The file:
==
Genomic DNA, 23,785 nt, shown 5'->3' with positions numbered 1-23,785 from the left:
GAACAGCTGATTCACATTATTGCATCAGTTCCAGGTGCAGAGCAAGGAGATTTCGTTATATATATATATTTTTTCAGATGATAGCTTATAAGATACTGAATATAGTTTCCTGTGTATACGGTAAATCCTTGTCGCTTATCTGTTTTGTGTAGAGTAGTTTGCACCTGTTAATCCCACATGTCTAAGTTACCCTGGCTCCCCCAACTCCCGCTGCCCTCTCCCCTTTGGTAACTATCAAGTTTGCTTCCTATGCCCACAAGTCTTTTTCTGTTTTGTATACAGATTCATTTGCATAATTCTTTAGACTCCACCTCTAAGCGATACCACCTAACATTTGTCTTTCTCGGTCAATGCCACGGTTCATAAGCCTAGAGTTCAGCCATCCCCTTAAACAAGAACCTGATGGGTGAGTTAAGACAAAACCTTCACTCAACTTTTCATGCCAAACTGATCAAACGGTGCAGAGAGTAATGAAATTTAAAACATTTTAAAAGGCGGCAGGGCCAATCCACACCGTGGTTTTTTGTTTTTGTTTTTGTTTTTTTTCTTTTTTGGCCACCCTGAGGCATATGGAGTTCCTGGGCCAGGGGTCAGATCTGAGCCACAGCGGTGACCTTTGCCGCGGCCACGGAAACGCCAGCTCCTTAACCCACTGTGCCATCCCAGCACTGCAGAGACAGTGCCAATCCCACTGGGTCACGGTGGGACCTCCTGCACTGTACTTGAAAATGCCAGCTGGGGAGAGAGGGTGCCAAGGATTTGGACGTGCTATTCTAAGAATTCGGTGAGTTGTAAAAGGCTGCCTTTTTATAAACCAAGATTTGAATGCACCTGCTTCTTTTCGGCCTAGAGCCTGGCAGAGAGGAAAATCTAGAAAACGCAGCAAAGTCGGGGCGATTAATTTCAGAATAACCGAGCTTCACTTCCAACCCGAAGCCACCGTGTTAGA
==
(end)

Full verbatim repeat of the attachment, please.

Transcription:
Genomic DNA, 23,785 nt, shown 5'->3' with positions numbered 1-23,785 from the left:
GAACAGCTGATTCACATTATTGCATCAGTTCCAGGTGCAGAGCAAGGAGATTTCGTTATATATATATATTTTTTCAGATGATAGCTTATAAGATACTGAATATAGTTTCCTGTGTATACGGTAAATCCTTGTCGCTTATCTGTTTTGTGTAGAGTAGTTTGCACCTGTTAATCCCACATGTCTAAGTTACCCTGGCTCCCCCAACTCCCGCTGCCCTCTCCCCTTTGGTAACTATCAAGTTTGCTTCCTATGCCCACAAGTCTTTTTCTGTTTTGTATACAGATTCATTTGCATAATTCTTTAGACTCCACCTCTAAGCGATACCACCTAACATTTGTCTTTCTCGGTCAATGCCACGGTTCATAAGCCTAGAGTTCAGCCATCCCCTTAAACAAGAACCTGATGGGTGAGTTAAGACAAAACCTTCACTCAACTTTTCATGCCAAACTGATCAAACGGTGCAGAGAGTAATGAAATTTAAAACATTTTAAAAGGCGGCAGGGCCAATCCACACCGTGGTTTTTTGTTTTTGTTTTTGTTTTTTTTCTTTTTTGGCCACCCTGAGGCATATGGAGTTCCTGGGCCAGGGGTCAGATCTGAGCCACAGCGGTGACCTTTGCCGCGGCCACGGAAACGCCAGCTCCTTAACCCACTGTGCCATCCCAGCACTGCAGAGACAGTGCCAATCCCACTGGGTCACGGTGGGACCTCCTGCACTGTACTTGAAAATGCCAGCTGGGGAGAGAGGGTGCCAAGGATTTGGACGTGCTATTCTAAGAATTCGGTGAGTTGTAAAAGGCTGCCTTTTTATAAACCAAGATTTGAATGCACCTGCTTCTTTTCGGCCTAGAGCCTGGCAGAGAGGAAAATCTAGAAAACGCAGCAAAGTCGGGGCGATTAATTTCAGAATAACCGAGCTTCACTTCCAACCCGAAGCCACCGTGTTAGA